Diabulimia is a coined term regarding eating disorders in which insulin is deliberate omitted or manipulated during treatment of type 1 diabetes in order to facilitate weight loss in a similar way to bulimic patients undertaking purgative actions to prevent fat storage in peripheral adipose tissue. Type 1 diabetes mellitus most commonly develops in childhood and adolescence. It has been found that Northern European countries (including the UK) have the highest prevalence of the disease, however the cause of this increased prevalence is largely unknown at this time. It has been shown that adolescent and young female adults with type 1 diabetes are more likely to suffer from an eating disorder such as bulimic disorders such as diabulimia.

Control of Insulin Secretion

The rate of insulin secretion is low, about 25ng/min/kg at normal blood glucose concentration of about 80-100mg/100ml. Both factors are directly related, as insulin secretion increases markedly by 2 stages when blood glucose concentration is elevated 2-3 times normal levels.

1. As a result of preformed insulin in beta cells, there is a sudden increase in plasma insulin levels to almost 10 fold. It then decreases rapidly about halfway back to normal levels in about 5 minutes.

2. Insulin levels then rise steadily to finally reach a plateau beginning from about 15 minutes to 3 hours. This results from additional release of pre-formed insulin coupled with the synthesis of new insulin.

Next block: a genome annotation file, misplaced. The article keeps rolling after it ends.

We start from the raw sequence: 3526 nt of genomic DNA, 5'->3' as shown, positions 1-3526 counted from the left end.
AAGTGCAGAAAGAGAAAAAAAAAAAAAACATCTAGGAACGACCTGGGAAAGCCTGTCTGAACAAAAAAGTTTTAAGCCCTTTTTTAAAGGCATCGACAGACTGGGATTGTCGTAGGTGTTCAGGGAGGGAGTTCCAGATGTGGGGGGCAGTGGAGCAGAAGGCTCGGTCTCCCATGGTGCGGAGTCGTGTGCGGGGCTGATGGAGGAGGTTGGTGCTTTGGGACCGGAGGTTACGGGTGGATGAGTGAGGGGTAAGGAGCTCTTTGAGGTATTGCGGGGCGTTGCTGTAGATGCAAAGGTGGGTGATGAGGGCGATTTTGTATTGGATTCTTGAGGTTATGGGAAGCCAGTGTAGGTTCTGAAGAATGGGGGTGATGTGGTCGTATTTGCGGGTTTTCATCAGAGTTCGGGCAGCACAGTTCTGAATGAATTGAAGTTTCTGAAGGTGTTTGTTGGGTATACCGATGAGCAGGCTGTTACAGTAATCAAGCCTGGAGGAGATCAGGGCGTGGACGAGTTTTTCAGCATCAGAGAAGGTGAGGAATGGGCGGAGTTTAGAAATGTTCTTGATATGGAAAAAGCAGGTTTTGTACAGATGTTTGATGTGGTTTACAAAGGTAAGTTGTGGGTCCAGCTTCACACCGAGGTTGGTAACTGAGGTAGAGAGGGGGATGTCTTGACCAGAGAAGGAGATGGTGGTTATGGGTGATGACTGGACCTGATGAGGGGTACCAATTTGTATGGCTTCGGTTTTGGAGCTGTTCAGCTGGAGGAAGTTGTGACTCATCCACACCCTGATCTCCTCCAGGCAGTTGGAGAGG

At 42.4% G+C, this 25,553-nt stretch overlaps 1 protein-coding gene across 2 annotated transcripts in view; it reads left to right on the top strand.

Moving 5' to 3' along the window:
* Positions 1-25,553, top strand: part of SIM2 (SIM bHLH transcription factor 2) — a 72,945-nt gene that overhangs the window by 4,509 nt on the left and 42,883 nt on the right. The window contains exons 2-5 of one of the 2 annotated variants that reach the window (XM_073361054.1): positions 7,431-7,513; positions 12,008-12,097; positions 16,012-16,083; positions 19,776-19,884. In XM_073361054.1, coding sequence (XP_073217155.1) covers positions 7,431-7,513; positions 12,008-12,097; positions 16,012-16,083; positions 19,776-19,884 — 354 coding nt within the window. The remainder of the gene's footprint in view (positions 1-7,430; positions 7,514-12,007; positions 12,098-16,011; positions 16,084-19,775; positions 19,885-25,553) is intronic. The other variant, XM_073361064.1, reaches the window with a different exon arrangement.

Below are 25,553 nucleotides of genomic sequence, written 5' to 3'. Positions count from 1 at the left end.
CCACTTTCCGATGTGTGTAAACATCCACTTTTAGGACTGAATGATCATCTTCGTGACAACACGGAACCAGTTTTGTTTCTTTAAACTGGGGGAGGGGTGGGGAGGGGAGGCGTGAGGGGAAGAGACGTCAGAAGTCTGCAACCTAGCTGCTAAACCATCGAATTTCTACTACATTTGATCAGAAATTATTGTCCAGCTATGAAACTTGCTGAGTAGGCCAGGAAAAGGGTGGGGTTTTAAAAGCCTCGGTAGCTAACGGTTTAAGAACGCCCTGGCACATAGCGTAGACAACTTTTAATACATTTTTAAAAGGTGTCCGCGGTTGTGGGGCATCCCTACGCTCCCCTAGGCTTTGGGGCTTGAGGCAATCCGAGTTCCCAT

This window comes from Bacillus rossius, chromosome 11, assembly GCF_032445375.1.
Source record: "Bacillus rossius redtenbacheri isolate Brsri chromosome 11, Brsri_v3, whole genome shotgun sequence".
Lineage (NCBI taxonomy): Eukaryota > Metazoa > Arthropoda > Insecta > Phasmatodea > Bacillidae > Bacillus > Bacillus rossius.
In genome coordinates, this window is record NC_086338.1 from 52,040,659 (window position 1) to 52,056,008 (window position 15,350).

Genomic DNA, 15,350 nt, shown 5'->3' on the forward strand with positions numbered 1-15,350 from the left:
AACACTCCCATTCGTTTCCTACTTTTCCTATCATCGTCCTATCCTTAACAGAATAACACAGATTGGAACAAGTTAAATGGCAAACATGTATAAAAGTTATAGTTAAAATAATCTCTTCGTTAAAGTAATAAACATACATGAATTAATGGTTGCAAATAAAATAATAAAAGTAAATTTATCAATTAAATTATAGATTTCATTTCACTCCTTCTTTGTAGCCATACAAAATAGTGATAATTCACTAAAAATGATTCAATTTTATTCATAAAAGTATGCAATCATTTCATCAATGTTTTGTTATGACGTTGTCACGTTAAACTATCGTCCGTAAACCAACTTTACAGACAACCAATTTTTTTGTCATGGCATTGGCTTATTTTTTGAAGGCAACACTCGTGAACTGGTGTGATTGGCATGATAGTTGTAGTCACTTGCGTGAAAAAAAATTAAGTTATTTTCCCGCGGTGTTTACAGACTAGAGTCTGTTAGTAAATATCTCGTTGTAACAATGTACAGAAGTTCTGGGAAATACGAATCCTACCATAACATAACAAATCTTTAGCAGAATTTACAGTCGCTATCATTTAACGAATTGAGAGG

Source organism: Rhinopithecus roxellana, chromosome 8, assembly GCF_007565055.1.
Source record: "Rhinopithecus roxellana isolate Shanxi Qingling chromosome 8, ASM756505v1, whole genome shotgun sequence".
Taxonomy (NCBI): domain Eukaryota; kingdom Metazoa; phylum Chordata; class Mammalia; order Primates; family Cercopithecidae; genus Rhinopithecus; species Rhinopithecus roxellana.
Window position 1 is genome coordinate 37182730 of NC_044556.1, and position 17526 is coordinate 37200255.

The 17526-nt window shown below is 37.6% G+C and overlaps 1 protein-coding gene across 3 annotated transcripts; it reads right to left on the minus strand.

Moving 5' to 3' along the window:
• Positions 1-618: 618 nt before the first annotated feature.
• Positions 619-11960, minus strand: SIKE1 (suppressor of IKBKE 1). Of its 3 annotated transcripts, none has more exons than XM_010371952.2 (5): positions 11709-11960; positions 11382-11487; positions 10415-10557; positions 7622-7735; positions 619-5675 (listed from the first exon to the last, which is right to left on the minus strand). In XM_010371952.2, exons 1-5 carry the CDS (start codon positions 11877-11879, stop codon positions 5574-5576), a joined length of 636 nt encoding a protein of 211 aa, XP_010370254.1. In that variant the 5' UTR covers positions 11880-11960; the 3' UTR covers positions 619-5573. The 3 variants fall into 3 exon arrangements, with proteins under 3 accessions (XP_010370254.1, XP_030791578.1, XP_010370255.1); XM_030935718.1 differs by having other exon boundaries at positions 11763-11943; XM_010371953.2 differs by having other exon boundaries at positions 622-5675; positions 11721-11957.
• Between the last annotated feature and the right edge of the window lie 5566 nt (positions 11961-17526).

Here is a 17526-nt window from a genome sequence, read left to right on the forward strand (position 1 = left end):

Insulin Switches between Carbohydrate and Glucose Metabolism

Insulin promotes the use of carbohydrates for energy, at the same time suppressing the use of lipid for the same purpose. A lack of insulin therefore promotes the utilization of fats for energy

Pathology of Type 1 Diabetes Mellitus

Type 1 diabetes is an autoimmune disease where the body's own immune system attacks the islet antigens resulting in the destruction of β-cells leading to a decrease in the production of endogenous insulin. The typical symptoms of type 1 diabetes such as hypoglycaemia only become apparent once over 90% of β-cells have been destroyed. This leads us to believe that autoimmune pathogenesis of the disease starts many years before the onset of diabetes.

The main defect of the immune system in type 1 diabetes is a failure of self-tolerance in T-cells. The antigens released by damaged islet cells trigger the first autoreactive T cells. The triggering auto-antigens may include insulin itself. The activated T cells move to the pancreas and start destroying β-cells.

The aetiology of Type 1 diabetes is not fully understood. Current research suggests both genetic and environmental factors. Epidemiological studies comparing concordance rates for Monozygotic and Dizygotic twins suggest a genetic link. Environmental factors such as viral infections are also implicated as a causal factor.

Shortage of insulin leads to hyperglycaemia and diabetic ketoacidosis (DKA)


Insulin is required to remove glucose from the blood and into the muscles and liver where it is converted into glycogen. When there is low or no insulin, as in type 1 diabetes, the glucose is not removed from the blood and thus blood glucose concentration rises. Hyperglycaemia is defined as a blood glucose level of 200 mg/dl (11.1mmol/l) or higher. Chronic hyperglycaemia damages the blood vessels and the organs supplied by them. Among the complications of chronic hyperglycaemia are cardiovascular damage, neurological damage, kidney damage, retinopathies.

If insulin is omitted as in diabulimia, it can lead to acute hyperglycaemia with extremely high levels of glucose which if untreated can result in dehydration and electrolyte imbalance due to osmotic diueresis. Hyperglycaemia can also cause coma, stupor, and cardiac arrhythmias.